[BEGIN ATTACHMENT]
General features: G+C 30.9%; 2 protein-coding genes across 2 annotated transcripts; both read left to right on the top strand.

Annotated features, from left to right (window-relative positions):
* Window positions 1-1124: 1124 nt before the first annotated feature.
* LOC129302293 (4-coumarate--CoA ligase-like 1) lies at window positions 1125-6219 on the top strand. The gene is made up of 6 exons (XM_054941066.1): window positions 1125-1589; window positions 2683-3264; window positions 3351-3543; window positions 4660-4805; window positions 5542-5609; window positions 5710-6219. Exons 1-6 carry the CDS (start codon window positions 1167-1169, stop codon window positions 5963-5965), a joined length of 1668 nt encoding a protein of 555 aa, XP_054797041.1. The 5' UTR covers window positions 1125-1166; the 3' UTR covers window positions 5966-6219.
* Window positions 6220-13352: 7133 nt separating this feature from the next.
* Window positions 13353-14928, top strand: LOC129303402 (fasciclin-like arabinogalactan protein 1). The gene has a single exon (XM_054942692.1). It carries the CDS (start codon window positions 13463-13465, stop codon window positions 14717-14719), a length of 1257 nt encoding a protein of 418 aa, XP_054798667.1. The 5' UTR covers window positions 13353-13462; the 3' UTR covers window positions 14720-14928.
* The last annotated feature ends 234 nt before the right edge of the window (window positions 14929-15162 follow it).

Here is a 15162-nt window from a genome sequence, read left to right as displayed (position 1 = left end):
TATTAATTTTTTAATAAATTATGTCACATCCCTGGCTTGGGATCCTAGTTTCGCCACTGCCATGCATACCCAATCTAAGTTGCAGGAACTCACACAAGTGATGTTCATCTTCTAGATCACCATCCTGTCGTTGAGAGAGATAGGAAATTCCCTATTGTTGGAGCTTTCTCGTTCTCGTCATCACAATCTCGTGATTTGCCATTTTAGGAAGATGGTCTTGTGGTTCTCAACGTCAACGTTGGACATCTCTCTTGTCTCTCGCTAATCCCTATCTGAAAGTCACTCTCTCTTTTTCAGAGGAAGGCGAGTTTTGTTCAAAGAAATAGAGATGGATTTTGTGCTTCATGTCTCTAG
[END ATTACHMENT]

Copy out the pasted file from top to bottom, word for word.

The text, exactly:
General features: G+C 30.9%; 2 protein-coding genes across 2 annotated transcripts; both read left to right on the top strand.

Annotated features, from left to right (window-relative positions):
* Window positions 1-1124: 1124 nt before the first annotated feature.
* LOC129302293 (4-coumarate--CoA ligase-like 1) lies at window positions 1125-6219 on the top strand. The gene is made up of 6 exons (XM_054941066.1): window positions 1125-1589; window positions 2683-3264; window positions 3351-3543; window positions 4660-4805; window positions 5542-5609; window positions 5710-6219. Exons 1-6 carry the CDS (start codon window positions 1167-1169, stop codon window positions 5963-5965), a joined length of 1668 nt encoding a protein of 555 aa, XP_054797041.1. The 5' UTR covers window positions 1125-1166; the 3' UTR covers window positions 5966-6219.
* Window positions 6220-13352: 7133 nt separating this feature from the next.
* Window positions 13353-14928, top strand: LOC129303402 (fasciclin-like arabinogalactan protein 1). The gene has a single exon (XM_054942692.1). It carries the CDS (start codon window positions 13463-13465, stop codon window positions 14717-14719), a length of 1257 nt encoding a protein of 418 aa, XP_054798667.1. The 5' UTR covers window positions 13353-13462; the 3' UTR covers window positions 14720-14928.
* The last annotated feature ends 234 nt before the right edge of the window (window positions 14929-15162 follow it).

Here is a 15162-nt window from a genome sequence, read left to right as displayed (position 1 = left end):
TATTAATTTTTTAATAAATTATGTCACATCCCTGGCTTGGGATCCTAGTTTCGCCACTGCCATGCATACCCAATCTAAGTTGCAGGAACTCACACAAGTGATGTTCATCTTCTAGATCACCATCCTGTCGTTGAGAGAGATAGGAAATTCCCTATTGTTGGAGCTTTCTCGTTCTCGTCATCACAATCTCGTGATTTGCCATTTTAGGAAGATGGTCTTGTGGTTCTCAACGTCAACGTTGGACATCTCTCTTGTCTCTCGCTAATCCCTATCTGAAAGTCACTCTCTCTTTTTCAGAGGAAGGCGAGTTTTGTTCAAAGAAATAGAGATGGATTTTGTGCTTCATGTCTCTAG